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Bibliometrics: “The statistical analysis of books, articles, or other publications.”
What are bibliometrics?
Traditionally, bibliometric analysis has focused on the number of citations for a scholarly publication, as evidence of its importance to the progress of research in that discipline.
The transition to e-publishing and a wider definition of 'research output' has led to the development other bibliometrics, e.g. page views, downloads, social media mentions and more.
A citation score is a measure of attention for a publication, which does not necessarily reflect the quality of the research.
Citations are most easily measured for journal articles, although it is also possible to quantify the attention for other forms of research output such as books, theses and datasets.
Citation scores can be analysed for individual articles, an entire journal, or the complete works of an author or research organisation.
Sources of bibliometric data
Citation data which is free to access:
- Google Scholar records incorporate a citation score generated automatically from Google's processes for indexing bibliographic records.
- The Dimensions database (owned by Digital Sciences) incorporates citation data derived from the connections between records in the database. Dimensions data is free to access for personal non-commercial use.
Subscription-based sources of citation data:
- Web of Science (owned by Clarivate) and Scopus and SciVal (both owned by Elsevier) are the best known sources of curated citation data, for subscribing institutions.
Each database providing citation data indexes a slightly different set of publications, and the metrics are derived in different ways. It's not good practice to quote a citation score without identifying the source. You should never rank publications, authors or journals using citation analytics which have been derived from different databases.
For sources of bibliometric data which are not wholly based on citation counts, see Alternative Metrics.
What are bibliometrics used for?
Analysis of bibliometric data can help researchers:
- Demonstrate the scholarly impact of their own published work
- Identify the most prominent researchers in a field
- Decide which journals to read or submit papers to
- Develop a research strategy for a group or institution.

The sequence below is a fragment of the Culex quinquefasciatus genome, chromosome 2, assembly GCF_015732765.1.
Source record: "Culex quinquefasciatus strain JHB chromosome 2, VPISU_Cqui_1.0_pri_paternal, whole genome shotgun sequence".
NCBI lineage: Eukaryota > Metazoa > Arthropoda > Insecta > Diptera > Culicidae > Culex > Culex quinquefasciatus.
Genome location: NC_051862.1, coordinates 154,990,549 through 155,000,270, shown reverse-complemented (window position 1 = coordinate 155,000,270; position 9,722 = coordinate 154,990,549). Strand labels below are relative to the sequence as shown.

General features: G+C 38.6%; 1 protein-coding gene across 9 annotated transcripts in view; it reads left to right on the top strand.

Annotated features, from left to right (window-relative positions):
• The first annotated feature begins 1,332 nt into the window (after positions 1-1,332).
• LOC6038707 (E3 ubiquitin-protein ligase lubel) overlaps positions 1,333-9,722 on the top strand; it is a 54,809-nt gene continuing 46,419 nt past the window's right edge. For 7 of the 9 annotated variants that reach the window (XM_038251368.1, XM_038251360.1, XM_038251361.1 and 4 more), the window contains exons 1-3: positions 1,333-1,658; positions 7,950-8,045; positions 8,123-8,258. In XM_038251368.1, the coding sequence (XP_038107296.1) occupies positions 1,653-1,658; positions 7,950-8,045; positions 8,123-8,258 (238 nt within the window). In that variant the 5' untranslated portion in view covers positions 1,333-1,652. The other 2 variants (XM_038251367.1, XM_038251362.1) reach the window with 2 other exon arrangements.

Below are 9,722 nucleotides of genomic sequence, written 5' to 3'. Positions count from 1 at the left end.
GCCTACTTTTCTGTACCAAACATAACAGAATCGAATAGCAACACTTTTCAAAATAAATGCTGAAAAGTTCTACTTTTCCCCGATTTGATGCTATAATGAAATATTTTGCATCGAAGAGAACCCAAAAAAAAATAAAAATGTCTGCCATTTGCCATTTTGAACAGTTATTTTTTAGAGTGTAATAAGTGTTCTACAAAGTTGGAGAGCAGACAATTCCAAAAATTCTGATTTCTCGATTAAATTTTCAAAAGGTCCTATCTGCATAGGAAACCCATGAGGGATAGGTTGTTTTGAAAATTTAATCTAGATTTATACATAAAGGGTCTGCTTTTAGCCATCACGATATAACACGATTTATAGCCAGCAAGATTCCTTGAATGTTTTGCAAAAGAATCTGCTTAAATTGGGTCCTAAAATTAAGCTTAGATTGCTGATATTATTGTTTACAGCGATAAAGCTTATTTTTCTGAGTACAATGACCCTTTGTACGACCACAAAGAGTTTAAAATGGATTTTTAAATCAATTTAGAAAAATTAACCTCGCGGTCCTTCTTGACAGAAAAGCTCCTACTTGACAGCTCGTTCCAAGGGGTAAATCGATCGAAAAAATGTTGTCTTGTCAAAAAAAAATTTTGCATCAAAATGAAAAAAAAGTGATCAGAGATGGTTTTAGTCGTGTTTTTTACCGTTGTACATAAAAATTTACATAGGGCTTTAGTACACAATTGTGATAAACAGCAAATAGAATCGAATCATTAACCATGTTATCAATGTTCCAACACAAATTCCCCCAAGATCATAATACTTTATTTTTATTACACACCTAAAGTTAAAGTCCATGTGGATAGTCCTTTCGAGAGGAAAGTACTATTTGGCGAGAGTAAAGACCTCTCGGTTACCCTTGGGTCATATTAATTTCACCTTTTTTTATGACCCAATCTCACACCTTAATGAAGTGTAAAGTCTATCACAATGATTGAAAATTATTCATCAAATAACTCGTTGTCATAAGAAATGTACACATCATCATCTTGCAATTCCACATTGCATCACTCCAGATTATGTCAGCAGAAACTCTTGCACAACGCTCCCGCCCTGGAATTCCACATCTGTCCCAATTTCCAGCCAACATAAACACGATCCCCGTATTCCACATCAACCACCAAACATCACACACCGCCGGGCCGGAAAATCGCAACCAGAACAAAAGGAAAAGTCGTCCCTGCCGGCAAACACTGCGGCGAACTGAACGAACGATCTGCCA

However, relying on citation scores without any element of peer review or contextual knowledge may lead to a very simplistic or incomplete understanding of the research. The University of Hull Statement on the Responsible Use of Metrics recognises the limitations of bibliometric analysis (see below).
The University of Hull position
The University of Hull has published a Statement on the Use of Metrics in the Assessment of Research (2020).
Some key points:
- Decision-making must never be based entirely on quantitative measures, and should always support and not supplant expert peer assessment.
- The University’s use of metrics will be based upon the Leiden Manifesto (2015), and informed by The Metric Tide (Research England, 2014) and UK Progress Towards the Use of Metrics Responsibly (2018).
- Data being collected or acquired to provide the basis for metrics should be open and transparent so all those involved can understand what the data is and how and why it will be used.
- Metrics that provide excessive detail in their precision should also be avoided so metrics are not used simply for the sake of measuring.
- The metrics identified will benefit from regular scrutiny to ensure they continue to be fit for purpose over time, and changed if they are not.
- Faculties and Institutes are invited to use this document to inform the development of their own metrics toolset.
- A decision on whether to sign the San Francisco Declaration on Research Assessment (DORA) or not is delegated to those disciplines that can best utilise DORA as part of their metrics toolset.
- Support from the University Library for sourcing and interpreting bibliometric data: email@example.com
- Kirstyn Radford, Research Outputs Specialist, and Chris Awre, Head of Information Services
- Guidance on the University's position on the use of bibliometrics for research evaluation is provided by the Research and Innovation Office.